Sam Hearne, 24, struggled with anxiety since childhood. As an architecture student at Tulane University in New Orleans, depression crept into his life. He confided in a best friend on campus, Daniel, who was also coping with mental illness. But, in September of their sophomore year, Daniel took his own life. Hearne knew he needed help. He took a medical leave from Tulane. And with his childhood best friend Jake Fishman, he set out to support other men who struggle in silence.
The pair launched Men’s Health Arkive this month as a social platform for men to learn about mental illness, read research from top doctors, share experiences and get support for a problem that men often find difficult to talk about. Nine percent of men experience anxiety or depression on a daily basis, but only one in four will speak to a mental health professional about it, according to the American Psychological Association. In fact, male suicide is the seventh-leading cause of death for males.
“There’s a stigma,” says Hearne. “It’s about admitting weakness and admitting needing help, which isn’t something men like to do at any age. It begins early. Men don’t care much about their health, and it’s a flaw. This [mental illness] is a reality.”
Hearne was compelled to reach out for medical help once Daniel died by suicide. The experience was eye-opening; his therapist told him that most men probably wouldn’t seek out a professional for another five to 10 years after such a blow.
“They told me, ‘You’d be dealing with this on your own.’ It blew my mind. I wouldn’t have made it five or 10 years,'” he says.
But Hearne knew that he didn’t want to end up like his friend.
“I was far worse before Daniel took his life,” he recalls. “The moment I got the call, I felt an overwhelming sense of release from depression and anxiety. I got out of myself for a moment. It was no longer my problem. It was, ‘What can we do to move forward?'”
Hearne took a medical leave from school, but it was an uphill climb: Hearne saw firsthand how difficult it is to navigate the maze of insurance, available and compatible therapists, and proper diagnoses. This is doubly hard when you’re sick.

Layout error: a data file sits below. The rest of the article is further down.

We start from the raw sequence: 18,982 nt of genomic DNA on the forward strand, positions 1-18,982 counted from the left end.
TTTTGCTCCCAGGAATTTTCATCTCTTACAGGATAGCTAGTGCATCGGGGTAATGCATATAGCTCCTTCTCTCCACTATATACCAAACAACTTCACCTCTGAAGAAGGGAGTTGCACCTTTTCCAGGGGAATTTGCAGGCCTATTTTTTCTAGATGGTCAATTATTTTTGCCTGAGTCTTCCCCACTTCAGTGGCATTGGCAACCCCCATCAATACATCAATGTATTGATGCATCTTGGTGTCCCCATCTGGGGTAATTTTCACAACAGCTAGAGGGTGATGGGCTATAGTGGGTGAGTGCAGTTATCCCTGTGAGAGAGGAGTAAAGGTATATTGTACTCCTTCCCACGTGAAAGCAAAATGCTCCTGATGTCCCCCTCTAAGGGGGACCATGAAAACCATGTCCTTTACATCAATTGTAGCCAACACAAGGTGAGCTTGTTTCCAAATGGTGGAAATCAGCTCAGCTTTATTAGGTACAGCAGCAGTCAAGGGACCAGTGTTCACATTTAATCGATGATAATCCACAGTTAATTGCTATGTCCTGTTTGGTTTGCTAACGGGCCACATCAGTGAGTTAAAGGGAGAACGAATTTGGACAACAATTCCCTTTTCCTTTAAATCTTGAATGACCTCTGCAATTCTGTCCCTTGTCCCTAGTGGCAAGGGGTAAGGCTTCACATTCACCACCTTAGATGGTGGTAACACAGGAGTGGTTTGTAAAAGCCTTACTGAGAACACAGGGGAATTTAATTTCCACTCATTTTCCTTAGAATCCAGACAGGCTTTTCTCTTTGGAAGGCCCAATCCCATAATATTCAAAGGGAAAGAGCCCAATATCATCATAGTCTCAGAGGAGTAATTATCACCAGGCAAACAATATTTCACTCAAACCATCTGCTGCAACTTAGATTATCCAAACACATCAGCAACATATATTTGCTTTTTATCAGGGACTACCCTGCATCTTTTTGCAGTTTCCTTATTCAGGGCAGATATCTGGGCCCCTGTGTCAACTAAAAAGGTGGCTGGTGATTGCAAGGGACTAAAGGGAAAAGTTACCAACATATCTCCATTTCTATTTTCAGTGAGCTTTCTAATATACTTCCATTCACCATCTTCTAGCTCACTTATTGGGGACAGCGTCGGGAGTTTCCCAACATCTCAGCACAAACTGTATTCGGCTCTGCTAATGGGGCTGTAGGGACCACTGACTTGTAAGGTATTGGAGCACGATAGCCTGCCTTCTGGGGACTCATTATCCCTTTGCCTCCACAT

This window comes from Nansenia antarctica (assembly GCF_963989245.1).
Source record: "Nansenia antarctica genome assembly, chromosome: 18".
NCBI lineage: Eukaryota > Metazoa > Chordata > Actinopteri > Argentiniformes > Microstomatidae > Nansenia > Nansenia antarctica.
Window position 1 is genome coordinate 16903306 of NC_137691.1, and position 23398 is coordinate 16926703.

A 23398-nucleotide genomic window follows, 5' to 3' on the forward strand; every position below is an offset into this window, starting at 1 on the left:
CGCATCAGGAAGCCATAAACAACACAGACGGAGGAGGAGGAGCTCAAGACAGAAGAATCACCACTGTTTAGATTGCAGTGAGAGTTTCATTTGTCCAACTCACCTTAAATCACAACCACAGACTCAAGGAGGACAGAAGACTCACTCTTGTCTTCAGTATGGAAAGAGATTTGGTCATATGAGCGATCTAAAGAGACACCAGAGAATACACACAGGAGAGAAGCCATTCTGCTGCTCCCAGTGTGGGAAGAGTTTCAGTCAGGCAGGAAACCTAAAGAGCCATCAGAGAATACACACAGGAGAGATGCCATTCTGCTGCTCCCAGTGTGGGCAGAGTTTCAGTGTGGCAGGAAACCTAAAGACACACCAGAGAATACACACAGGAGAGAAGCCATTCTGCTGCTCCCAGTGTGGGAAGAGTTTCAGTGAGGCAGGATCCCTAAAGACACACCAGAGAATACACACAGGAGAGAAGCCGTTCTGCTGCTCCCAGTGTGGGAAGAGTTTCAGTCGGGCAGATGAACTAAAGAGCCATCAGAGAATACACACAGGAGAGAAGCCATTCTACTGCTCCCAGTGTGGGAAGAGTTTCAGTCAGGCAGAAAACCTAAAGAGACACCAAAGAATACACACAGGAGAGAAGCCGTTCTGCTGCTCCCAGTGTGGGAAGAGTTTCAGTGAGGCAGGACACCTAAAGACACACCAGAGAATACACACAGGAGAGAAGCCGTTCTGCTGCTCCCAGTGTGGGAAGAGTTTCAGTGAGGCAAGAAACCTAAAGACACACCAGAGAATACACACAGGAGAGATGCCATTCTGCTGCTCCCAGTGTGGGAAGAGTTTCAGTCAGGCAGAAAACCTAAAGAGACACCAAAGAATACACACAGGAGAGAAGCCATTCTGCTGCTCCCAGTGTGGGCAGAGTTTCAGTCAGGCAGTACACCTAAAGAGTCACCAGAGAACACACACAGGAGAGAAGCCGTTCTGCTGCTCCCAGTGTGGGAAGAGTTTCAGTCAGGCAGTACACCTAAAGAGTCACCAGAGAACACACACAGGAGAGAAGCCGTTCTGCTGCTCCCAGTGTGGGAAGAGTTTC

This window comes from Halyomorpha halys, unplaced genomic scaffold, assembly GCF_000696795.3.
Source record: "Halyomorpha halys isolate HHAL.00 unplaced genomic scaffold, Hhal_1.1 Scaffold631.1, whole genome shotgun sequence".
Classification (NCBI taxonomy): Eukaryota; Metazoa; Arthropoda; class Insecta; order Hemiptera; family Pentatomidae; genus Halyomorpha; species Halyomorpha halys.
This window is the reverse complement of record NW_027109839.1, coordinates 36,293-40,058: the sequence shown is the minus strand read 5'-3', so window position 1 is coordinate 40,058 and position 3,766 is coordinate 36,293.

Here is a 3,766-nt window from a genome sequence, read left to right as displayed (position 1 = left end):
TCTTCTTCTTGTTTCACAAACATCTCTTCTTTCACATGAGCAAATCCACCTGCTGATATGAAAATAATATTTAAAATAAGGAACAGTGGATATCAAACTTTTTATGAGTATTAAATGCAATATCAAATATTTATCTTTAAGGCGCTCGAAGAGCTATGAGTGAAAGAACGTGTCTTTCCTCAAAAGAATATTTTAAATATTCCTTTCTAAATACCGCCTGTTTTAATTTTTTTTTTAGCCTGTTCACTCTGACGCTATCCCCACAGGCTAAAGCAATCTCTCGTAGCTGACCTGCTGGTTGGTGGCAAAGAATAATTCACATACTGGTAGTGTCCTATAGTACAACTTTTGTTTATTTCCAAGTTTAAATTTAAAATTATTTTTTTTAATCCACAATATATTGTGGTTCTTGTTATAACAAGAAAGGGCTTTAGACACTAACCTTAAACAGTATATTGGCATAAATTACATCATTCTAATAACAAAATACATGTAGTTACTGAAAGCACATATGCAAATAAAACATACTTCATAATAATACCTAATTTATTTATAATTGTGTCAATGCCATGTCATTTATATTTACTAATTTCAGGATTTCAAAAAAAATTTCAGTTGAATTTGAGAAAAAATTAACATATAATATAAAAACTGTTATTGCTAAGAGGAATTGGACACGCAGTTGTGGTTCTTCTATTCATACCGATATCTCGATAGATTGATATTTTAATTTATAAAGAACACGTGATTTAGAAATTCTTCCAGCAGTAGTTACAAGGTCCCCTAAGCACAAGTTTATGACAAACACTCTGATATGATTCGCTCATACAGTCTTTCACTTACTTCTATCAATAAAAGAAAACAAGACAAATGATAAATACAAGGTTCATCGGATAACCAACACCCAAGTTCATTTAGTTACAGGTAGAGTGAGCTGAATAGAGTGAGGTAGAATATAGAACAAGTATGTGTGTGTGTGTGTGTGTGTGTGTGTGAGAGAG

Over time, Hearne became something of an authority on mental health for other friends dealing with similar issues.
Meanwhile, “I saw friends coming to me with the same issues. I was very open. I was in a fraternity at Tulane, and I had friends later in life come to me and say, ‘Hey, I didn’t understand what you were going through, but I have my own spell of depression, and I never knew it was so hard. Can you help me? I need some navigation.’ I was beginning to understand that the tools to most men seeking help aren’t there,” he says.
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Sam Hearne, left, and Jake Fishman in 2001 (Courtesy photo)
He opened up to his longtime best friend, Fishman, a minor league baseball player for the Toronto Blue Jays, who grew up down the street from him in Sharon. He was home during the off-season and eager to help his friend.
“I’ve been friends with Sam since I can remember, and I’ve seen what depression can do to people, not just to Sam,” he says.
For Hearne, having a confidante was a key part of healing, and he encourages other men to seek out a trusted friend for conversation and support if they’re not yet ready for therapy.
“Find at least one friend who you can really sit down with and say, ‘This is where I am, and this might be the help I need.’ Let someone know your situation and your thought process and allow someone else to take in your information and your viewpoint and give you some feedback. It’s an outside perspective to tell you, ‘Hey, you need to look at this differently, here’s something you can try, there’s someone in your corner,'” he says.
Fishman isn’t a trained therapist, of course, but he is a conditioned athlete, and he was able to offer his friend concrete tips about proper nutrition and sleep.
Men’s Health Arkive will serve that purpose, too. Anyone can post about their experiences in a public archive; a “credentialed” archive will serve as a clearinghouse for doctors and research professionals.  Hearne has approached experts at top Boston mental health centers like McLean Hospital to share their wisdom on the site.
“We want to give men a general understanding of what is ahead of them but the comfort of [knowing] that it’s not impossible. Millions of men are dealing with the exact same thing at the exact same time. As bad as it got for me, I always told myself, ‘You can find a worse story.’ It only makes you feel so good, but it’s true: I can afford mental health care. My parents had a car, so I could get to appointments. I could take off school.”
Not everyone has those advantages, but hopefully Men’s Health Arkive will jumpstart the healing process for some. As for Hearne, he feels as though he’s on a slow road to recovery.
“It’s taken years. I’m not cured by any stretch. I have tough days, but I am better than I’ve ever been, and I’m on an upward trajectory and have been for the past year,” he says.